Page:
RENEE MONTAGNE, HOST:
The economy has been a central issue in this presidential election, but it has been improving little by little. In the end, President Obama handily rolled to reelection, pledging, last night, to complete the country's recovery. For more, we turn to economic correspondent John Ydstie. Good morning.
JOHN YDSTIE, BYLINE: Hi, Renee.
MONTAGNE: Now, the weak economy was what Republicans hoped would unseat the president and that did not happen. What are the reasons for that?
YDSTIE: Well, it has been an historically weak recovery but there has been real growth during this election year. Unemployment has come down significantly, though it's still very high. But I think, historically, when an incumbent is running, the direction of these economic indicators is as important as their actual level.
Also, the exit polls showed the top issue on people's minds wasn't the economy. But those polls also showed a majority of people thought President Obama's policies favored the poor and the middle-class, while Romney's favored the rich. I think that suggests people didn't embrace the alternative path that Governor Romney was offering.
MONTAGNE: Now, the business community largely supported Governor Romney in this election. What impact will the fact that President Obama has been reelected have on the pace of economic growth?
YDSTIE: Well, you know, one thing a lot of business people have said during the past year, is that despite the fact that they have huge amounts of cash on hand, they haven't been investing because of uncertainty about what tax policies they'd face, about whether Obamacare would be repealed or fully come into effect.
Well, a lot of that uncertainty has been removed. I think its clear Obamacare is here to stay. Businesses are going to have to figure out how to deal with it. The president's view on taxes is more likely to become a reality, which would mean more taxes on the wealthy. So businesses may be more ready to move forward with investment now than they have been in the past, because they have a better sense of what the ground rules are likely to be.
I don't think we're going to see a big jump in the growth rate as a result, but maybe some incremental increase in the pace of growth. However, some business maybe incentivized to try harder to grow without adding workers, since the healthcare law now makes those workers more expensive. So, creating jobs could still be a struggle.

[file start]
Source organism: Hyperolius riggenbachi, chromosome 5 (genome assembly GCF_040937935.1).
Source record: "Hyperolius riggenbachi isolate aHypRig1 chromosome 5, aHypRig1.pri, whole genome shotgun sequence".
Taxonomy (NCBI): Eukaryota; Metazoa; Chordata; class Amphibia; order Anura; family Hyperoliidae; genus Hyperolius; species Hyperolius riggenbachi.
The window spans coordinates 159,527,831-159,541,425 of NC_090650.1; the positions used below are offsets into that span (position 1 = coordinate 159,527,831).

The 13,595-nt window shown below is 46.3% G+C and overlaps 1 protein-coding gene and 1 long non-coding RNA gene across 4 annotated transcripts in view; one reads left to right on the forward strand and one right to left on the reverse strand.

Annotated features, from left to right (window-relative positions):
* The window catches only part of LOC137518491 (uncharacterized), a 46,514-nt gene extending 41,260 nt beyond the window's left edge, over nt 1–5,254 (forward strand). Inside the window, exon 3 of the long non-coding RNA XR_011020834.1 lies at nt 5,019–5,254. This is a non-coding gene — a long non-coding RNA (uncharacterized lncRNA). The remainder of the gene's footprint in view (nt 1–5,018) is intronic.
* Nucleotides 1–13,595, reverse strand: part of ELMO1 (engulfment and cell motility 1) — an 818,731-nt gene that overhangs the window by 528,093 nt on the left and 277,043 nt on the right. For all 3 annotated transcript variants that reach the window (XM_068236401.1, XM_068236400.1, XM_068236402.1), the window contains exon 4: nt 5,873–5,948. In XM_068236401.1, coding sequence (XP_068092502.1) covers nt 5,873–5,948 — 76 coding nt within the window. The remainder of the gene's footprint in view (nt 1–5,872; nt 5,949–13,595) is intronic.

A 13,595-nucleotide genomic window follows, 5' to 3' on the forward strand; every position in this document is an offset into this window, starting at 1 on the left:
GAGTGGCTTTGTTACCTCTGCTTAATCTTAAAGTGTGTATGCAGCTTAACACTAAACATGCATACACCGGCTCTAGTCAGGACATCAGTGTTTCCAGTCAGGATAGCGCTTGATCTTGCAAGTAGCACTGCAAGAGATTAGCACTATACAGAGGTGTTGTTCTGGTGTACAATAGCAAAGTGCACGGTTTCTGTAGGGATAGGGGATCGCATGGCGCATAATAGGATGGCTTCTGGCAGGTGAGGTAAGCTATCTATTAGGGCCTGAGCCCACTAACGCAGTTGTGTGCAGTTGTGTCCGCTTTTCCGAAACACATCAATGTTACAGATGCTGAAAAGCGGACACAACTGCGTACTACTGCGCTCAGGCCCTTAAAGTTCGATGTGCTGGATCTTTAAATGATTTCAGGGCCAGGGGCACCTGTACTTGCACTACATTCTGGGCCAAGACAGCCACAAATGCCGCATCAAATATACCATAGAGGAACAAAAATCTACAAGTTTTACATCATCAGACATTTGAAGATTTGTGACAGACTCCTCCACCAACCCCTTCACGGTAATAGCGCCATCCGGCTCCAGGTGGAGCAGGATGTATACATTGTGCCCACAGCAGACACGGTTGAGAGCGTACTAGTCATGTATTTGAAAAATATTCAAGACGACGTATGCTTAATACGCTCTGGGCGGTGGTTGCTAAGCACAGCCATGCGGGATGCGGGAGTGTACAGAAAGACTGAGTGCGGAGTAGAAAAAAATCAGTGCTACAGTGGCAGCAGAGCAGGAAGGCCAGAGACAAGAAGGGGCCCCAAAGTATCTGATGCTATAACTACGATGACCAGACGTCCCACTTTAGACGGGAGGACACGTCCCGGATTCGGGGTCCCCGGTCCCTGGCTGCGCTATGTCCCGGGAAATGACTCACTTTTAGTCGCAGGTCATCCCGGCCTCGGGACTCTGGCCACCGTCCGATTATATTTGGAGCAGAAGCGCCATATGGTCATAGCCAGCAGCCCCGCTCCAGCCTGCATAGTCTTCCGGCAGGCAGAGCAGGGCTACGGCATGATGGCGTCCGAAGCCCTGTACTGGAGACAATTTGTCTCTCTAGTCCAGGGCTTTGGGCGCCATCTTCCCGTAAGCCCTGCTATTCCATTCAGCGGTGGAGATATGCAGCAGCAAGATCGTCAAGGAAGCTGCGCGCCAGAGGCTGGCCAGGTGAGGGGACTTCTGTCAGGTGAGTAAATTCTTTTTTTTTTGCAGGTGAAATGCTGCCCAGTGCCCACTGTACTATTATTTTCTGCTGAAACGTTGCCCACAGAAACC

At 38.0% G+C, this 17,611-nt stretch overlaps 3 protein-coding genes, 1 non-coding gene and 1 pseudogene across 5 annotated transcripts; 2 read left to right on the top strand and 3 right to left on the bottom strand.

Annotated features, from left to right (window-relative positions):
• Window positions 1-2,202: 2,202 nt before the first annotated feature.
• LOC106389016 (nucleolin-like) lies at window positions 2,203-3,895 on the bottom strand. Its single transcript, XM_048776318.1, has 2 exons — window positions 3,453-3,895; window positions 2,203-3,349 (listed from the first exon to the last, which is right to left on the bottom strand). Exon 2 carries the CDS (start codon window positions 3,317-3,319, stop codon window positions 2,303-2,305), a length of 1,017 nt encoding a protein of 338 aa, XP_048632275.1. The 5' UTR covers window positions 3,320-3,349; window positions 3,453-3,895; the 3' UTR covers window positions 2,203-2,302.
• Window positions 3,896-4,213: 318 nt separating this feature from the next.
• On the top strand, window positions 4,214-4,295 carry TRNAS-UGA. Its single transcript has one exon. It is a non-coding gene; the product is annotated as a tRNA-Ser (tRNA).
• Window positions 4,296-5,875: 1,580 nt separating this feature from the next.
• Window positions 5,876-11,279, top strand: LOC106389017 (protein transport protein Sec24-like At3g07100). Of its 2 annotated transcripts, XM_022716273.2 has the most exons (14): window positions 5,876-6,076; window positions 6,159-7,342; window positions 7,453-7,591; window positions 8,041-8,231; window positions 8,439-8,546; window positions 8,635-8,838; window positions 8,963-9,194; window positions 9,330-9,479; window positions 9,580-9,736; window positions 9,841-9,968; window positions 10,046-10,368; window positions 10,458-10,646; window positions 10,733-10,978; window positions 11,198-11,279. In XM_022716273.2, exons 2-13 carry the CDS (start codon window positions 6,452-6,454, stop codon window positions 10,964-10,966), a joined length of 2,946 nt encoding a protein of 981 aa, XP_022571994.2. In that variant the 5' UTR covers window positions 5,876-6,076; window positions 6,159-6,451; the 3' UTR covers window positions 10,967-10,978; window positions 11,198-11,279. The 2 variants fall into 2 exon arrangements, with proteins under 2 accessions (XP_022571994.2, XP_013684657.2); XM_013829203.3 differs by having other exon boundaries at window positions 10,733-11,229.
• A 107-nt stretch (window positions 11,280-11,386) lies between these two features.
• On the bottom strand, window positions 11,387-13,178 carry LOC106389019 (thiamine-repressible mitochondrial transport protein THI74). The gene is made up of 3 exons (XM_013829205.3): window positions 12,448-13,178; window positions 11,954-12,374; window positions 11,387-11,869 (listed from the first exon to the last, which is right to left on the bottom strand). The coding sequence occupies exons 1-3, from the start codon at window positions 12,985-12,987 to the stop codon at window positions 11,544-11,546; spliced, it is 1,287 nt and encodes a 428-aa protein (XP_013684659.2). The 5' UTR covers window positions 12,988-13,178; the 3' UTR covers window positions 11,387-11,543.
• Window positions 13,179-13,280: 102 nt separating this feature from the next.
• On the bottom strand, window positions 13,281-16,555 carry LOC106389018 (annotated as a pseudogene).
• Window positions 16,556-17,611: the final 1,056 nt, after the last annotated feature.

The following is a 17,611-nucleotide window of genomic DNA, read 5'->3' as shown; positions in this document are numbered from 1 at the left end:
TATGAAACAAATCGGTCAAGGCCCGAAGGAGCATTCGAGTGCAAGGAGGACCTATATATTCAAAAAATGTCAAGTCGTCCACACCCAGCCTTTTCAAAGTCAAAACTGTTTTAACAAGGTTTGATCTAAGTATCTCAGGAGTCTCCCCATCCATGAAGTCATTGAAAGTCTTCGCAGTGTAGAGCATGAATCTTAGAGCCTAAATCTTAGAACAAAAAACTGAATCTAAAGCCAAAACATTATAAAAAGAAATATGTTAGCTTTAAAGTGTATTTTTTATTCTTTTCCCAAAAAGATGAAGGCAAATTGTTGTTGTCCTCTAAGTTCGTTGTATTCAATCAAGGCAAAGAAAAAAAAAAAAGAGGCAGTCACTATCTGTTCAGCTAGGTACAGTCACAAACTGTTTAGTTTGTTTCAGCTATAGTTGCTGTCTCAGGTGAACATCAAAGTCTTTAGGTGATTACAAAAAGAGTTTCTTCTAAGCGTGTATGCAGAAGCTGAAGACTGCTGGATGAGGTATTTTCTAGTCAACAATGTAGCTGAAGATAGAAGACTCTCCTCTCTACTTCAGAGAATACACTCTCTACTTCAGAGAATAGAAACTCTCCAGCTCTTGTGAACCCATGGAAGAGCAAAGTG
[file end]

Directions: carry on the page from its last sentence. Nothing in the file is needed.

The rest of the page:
MONTAGNE: Well, businesses always do say certainty is good. But there is one very big uncertainty that's still with us. And that is the fiscal cliff, which we talk so much about but it is, right now, staring the president and Congress right in the face.
YDSTIE: That's right, Renee. The fiscal cliff is that huge hit of automatic tax increases and spending cuts that's due to take effect at the end of the year - actually the first of January, six hundred billion dollars worth and there's a lot of concern it could throw the economy back into recession, if the president and Congress don't produce an alternative plan for reining in deficits.
The challenge is that the political balance hasn't changed. My understanding is that the president will present a plan to Congress, as it returns next week - hope it gets passed in the Senate, then it would be up to the House. If the House balks because there are tax increases, it's possible the president could allow the government to go over the fiscal cliff.
That would mean automatic increases in taxes, as the Bush era tax cuts expire. And that would set up a situation where it would be possible to get a deal without anyone voting for tax hike, because you'd be starting from a point where taxes have already been increased. But it's a risky strategy.
MONTAGNE: Well, one thing we do know, now that President Obama has been reelected, is that Ben Bernanke will stay on as the chairman of the Federal Reserve. Does that provide any comfort to the market?
YDSTIE: I think it does. And I think the stock market has built its games in recent months on easy money. And if President Obama keeps - or if Mr. Romney had gotten rid of him that would've been a problem for the markets.
MONTAGNE: John, thanks very much, NPR's economic correspondent John Ydstie.
YDSTIE: You're welcome.
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